Why They Are Not Coming Back
There are two groups of Americans who are not returning to their workplaces: those who have reasons to continue working from home and those who have chosen not to work at all. Employers are scratching their heads to find answers as they seek to ramp up production once more.
Of those still employed, as many as 40% will probably not return to a physical workplace. Employees' reasons for not returning include fear of the virus; limited access to fellow employees caused by distancing and CDC regulations. Additionally many believe they are more productive at home. "Offering employees flexibility is key to earning their trust and should be at the top of business leaders' priority lists, according to Dennis Baltzley, Korn Ferry's global head of leadership development.” Are we making a permanent shift in where and how we work? What will happen to empty office spaces? Will person to person communication and social aspects of working together effect business?
Why are stores, restaurants, and laborers not returning? "New Mexico has quite a contradiction on its hands. It has one of the highest unemployment rates in the country with 1 in 12 out of work, and, at the same time, a worker shortage.” Restaurants struggle to fully open after being cleared to do so because of staffing shortages. This industry was hit hard during the pandemic. Restaurants that survived during 2020 may now go out of business purely because of the lack of staff.
The farm industry has also struggled. Unpicked crops are rotting in the fields. One farmer reported his unpicked chilis to cost him $300,000. With laborers collecting unemployment and the work search waiver still in effect for some states, they can make more money staying at home. "Someone making minimum wage takes in around $420 in a 40-hour week. They get $225 a week in benefits from the state, but it’s the federal contribution of $300 weekly that changes the game... that means the person is receiving $525 a week total -- significantly higher than what they were making while working.” The addition of stimulus checks only multiplies the problem.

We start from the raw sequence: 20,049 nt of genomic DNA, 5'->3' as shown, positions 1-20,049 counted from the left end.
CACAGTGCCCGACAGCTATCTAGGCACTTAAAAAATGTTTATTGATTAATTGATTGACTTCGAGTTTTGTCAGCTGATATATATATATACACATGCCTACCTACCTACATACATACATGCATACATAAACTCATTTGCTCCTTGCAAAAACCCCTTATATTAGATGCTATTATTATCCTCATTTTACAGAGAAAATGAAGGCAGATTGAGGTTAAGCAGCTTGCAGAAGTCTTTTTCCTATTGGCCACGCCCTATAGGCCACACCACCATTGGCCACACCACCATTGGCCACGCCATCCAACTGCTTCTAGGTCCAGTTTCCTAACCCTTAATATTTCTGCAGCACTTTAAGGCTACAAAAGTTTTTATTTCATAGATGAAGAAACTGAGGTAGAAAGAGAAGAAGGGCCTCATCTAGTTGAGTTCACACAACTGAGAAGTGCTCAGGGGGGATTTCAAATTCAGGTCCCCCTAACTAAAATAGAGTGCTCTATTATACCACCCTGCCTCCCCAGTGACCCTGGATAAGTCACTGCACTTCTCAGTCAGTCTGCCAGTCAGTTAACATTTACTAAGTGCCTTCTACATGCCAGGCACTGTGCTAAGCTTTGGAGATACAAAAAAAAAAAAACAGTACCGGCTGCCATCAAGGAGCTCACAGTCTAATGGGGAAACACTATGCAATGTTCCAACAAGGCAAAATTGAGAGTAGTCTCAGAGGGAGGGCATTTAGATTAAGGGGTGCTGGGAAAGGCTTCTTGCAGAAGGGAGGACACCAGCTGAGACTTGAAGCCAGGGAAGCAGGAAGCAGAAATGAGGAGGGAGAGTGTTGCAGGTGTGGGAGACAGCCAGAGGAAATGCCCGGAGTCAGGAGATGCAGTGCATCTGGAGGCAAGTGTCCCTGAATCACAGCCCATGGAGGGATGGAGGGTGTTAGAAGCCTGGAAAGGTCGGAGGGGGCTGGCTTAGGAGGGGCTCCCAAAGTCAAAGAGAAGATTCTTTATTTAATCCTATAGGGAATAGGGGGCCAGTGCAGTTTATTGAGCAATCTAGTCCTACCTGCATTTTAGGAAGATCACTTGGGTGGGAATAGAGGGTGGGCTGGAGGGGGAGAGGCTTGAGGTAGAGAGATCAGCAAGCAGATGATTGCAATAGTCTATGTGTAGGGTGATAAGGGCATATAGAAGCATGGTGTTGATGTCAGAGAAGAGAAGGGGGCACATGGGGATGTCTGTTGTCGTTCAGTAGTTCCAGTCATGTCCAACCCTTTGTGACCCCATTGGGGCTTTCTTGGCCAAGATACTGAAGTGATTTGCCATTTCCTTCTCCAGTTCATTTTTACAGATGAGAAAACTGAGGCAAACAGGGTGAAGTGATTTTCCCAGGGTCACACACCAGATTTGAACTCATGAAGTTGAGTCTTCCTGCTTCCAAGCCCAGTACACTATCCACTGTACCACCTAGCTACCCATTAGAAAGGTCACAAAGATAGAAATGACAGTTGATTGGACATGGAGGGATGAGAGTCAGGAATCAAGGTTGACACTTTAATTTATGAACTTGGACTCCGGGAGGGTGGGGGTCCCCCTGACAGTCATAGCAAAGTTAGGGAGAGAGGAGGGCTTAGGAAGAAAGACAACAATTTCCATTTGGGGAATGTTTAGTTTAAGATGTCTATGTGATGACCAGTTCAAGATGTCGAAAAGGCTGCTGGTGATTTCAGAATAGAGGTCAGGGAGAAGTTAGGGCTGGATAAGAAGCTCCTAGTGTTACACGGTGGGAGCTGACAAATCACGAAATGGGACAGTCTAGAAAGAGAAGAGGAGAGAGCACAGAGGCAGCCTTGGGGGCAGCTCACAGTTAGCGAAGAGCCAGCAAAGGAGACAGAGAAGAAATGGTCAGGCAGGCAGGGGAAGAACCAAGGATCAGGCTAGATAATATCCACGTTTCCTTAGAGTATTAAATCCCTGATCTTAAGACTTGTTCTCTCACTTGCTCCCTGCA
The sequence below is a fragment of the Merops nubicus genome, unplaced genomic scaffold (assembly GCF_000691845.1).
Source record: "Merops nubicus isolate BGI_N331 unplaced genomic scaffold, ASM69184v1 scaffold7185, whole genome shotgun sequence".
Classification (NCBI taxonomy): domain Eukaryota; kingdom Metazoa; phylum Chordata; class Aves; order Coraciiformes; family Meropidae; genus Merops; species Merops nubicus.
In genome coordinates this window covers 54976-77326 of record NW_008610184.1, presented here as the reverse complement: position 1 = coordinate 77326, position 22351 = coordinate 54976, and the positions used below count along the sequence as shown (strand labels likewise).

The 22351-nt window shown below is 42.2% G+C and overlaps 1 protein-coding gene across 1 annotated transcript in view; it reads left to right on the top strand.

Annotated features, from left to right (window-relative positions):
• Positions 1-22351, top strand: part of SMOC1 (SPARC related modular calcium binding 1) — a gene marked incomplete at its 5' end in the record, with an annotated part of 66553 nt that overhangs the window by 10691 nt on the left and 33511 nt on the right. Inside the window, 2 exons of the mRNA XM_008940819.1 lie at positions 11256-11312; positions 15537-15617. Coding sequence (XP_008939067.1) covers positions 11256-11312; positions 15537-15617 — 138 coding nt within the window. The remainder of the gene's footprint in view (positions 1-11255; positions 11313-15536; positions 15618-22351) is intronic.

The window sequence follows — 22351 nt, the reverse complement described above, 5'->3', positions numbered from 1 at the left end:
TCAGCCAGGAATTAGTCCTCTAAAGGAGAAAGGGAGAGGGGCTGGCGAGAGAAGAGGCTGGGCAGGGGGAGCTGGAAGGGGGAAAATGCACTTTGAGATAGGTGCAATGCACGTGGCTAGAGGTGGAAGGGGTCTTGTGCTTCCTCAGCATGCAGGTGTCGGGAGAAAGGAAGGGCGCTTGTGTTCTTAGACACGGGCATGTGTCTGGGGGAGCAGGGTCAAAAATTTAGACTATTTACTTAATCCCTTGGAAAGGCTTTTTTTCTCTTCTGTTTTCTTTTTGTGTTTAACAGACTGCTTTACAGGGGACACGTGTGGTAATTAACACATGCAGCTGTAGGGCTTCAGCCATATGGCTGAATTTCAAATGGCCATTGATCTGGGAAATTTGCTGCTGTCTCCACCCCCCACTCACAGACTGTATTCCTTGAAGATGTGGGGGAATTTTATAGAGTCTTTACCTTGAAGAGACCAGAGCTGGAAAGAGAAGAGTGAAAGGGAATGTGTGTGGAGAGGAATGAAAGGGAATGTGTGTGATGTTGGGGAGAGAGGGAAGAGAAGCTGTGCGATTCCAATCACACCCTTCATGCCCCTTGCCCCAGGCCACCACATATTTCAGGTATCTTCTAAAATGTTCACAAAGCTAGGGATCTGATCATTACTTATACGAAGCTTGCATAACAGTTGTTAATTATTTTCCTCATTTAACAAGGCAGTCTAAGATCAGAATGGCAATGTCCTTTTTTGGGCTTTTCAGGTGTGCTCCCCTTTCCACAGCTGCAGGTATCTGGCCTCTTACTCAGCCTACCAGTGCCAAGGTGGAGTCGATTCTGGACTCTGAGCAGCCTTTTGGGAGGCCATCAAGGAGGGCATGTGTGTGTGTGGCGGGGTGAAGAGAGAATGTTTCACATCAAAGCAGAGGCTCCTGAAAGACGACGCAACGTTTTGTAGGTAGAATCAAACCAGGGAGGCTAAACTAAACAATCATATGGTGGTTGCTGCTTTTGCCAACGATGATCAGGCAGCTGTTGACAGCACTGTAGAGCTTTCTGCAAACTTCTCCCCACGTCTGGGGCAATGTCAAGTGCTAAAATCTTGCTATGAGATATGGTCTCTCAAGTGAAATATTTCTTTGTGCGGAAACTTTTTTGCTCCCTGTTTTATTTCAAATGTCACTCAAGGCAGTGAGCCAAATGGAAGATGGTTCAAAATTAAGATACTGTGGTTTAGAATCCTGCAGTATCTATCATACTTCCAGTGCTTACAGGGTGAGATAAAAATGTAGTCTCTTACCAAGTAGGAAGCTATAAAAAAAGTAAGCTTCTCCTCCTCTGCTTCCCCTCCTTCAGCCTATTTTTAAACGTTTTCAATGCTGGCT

Peter Demos is the owner of several restaurants and a Christian. He has been attempting to carry his Christian values and ethics into the struggles of the Pandemic. He assessed layoffs based on the need of individuals in crisis medically and had a three-tier layoff plan based on skill, attitude, and need. Now, he faces scheduling interviews with candidates who simply do not show up. Another issue he faces is "among the employees who did return, several were battling drug and alcohol problems."
The consequences of the pandemic are complex, causing all of us to revaluate much of what we do and why we do it. It has revolutionized the work environment in many ways, bringing trials and opportunities. In these turbulent times scriptural principles can be a strong guiding light for believers. Colossians 3:23 counsels employer and employees alike: “Whatever you do, work at it with all your heart, as working for the Lord, not for human masters.”
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 }https://www.cbsnews.com/news/half-american-professionals-return-office-coronavirus-health-concerns/  https://www.kob.com/new-mexico-news/many-people-choosing-to-stay-on-unemployment-rather-than-work-business-owners-and-analysts-say/6099342/  ibid  https://www.christianitytoday.com/ct/2021/june-web-only/christian-restaurant-owner-demos-covid-industry-faith.html